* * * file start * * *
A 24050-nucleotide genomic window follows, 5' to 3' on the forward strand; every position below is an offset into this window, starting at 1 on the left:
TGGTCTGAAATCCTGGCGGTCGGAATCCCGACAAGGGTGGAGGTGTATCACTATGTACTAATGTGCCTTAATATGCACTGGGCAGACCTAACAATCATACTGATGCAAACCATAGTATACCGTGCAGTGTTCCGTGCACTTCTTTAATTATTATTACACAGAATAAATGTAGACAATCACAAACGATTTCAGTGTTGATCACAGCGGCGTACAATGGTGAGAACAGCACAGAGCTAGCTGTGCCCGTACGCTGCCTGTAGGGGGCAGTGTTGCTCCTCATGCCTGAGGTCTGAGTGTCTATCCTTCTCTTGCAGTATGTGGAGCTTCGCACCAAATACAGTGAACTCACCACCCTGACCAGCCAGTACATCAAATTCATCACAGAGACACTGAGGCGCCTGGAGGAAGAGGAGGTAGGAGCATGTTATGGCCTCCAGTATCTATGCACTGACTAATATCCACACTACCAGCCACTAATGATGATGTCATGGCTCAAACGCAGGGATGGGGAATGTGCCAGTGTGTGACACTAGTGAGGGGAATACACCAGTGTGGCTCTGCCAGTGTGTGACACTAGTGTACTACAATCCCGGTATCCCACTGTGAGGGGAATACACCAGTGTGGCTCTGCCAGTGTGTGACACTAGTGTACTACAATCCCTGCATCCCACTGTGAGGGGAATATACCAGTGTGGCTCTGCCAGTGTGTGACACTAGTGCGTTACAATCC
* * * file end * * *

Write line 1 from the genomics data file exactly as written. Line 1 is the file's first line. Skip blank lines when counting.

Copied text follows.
A 24050-nucleotide genomic window follows, 5' to 3' on the forward strand; every position below is an offset into this window, starting at 1 on the left: